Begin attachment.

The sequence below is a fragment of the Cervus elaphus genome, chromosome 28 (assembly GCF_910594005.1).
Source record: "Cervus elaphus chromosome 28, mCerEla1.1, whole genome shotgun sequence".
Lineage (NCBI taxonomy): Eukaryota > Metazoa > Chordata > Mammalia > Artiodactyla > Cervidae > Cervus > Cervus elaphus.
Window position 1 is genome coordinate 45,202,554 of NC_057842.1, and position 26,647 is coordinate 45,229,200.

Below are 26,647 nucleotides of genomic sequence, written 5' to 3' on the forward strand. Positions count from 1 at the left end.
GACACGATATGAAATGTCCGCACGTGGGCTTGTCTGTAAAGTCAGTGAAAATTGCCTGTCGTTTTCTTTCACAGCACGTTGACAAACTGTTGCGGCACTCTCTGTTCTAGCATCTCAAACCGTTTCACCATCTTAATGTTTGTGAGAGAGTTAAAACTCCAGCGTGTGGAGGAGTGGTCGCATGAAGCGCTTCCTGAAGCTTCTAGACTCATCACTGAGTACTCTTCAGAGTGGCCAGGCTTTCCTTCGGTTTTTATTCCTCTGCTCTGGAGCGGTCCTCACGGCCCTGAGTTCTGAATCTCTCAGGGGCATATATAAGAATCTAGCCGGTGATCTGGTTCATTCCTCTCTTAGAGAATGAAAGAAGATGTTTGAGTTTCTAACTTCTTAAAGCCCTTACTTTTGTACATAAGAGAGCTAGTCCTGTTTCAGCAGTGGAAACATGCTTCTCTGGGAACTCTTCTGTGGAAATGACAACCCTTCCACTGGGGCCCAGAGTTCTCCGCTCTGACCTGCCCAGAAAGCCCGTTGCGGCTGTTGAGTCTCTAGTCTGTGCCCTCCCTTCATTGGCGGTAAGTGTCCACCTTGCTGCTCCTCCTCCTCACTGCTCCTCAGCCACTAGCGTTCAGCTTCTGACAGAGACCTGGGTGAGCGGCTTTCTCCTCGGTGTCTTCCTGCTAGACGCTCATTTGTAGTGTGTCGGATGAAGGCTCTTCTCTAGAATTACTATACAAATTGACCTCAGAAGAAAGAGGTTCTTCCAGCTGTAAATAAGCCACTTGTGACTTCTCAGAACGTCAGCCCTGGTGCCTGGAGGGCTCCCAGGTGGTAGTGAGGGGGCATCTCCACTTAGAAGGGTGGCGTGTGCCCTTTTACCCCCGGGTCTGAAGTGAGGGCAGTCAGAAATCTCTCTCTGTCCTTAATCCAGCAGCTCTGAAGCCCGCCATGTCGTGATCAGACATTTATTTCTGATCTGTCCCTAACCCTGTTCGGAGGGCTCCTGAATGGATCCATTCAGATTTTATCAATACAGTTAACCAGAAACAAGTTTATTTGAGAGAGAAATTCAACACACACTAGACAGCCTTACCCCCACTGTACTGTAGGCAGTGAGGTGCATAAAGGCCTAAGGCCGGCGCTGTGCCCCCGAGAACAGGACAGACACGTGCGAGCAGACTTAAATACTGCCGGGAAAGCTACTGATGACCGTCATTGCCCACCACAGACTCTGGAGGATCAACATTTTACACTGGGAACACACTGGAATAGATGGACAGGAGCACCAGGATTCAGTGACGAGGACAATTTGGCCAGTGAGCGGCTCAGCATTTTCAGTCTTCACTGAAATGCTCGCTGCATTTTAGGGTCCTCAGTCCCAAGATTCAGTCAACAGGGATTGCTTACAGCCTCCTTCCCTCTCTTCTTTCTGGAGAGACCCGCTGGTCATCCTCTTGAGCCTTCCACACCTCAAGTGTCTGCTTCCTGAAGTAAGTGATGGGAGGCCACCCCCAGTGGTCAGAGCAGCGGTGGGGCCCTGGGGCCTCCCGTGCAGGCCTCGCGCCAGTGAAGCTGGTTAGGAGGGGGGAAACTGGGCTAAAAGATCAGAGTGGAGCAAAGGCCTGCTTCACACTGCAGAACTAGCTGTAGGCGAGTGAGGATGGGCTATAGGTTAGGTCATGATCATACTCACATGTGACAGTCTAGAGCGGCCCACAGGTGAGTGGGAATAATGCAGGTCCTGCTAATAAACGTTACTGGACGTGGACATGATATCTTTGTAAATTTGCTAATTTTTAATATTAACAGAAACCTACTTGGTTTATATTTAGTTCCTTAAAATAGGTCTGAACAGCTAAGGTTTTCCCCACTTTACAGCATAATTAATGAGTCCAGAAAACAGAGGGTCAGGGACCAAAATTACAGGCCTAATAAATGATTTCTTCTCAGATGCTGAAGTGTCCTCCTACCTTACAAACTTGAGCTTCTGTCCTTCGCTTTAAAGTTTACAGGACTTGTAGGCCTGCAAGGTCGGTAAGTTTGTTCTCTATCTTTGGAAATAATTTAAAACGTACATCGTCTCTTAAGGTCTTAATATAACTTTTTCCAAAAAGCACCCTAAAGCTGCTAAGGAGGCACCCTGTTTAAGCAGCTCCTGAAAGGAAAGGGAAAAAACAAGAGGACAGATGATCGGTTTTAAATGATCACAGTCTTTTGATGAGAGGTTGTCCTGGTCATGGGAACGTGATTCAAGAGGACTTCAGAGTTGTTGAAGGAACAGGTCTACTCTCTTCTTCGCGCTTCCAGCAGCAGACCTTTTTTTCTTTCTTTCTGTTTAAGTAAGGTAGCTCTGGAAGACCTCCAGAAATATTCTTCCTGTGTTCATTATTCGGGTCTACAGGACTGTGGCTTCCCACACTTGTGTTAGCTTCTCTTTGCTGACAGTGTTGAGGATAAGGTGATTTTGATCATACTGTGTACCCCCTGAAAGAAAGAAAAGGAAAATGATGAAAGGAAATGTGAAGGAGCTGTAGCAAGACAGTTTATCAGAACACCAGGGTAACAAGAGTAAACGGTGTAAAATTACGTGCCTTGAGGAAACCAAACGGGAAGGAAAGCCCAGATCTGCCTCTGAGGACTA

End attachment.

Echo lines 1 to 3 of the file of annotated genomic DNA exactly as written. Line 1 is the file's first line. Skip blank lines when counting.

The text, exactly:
The sequence below is a fragment of the Cervus elaphus genome, chromosome 28 (assembly GCF_910594005.1).
Source record: "Cervus elaphus chromosome 28, mCerEla1.1, whole genome shotgun sequence".
Lineage (NCBI taxonomy): Eukaryota > Metazoa > Chordata > Mammalia > Artiodactyla > Cervidae > Cervus > Cervus elaphus.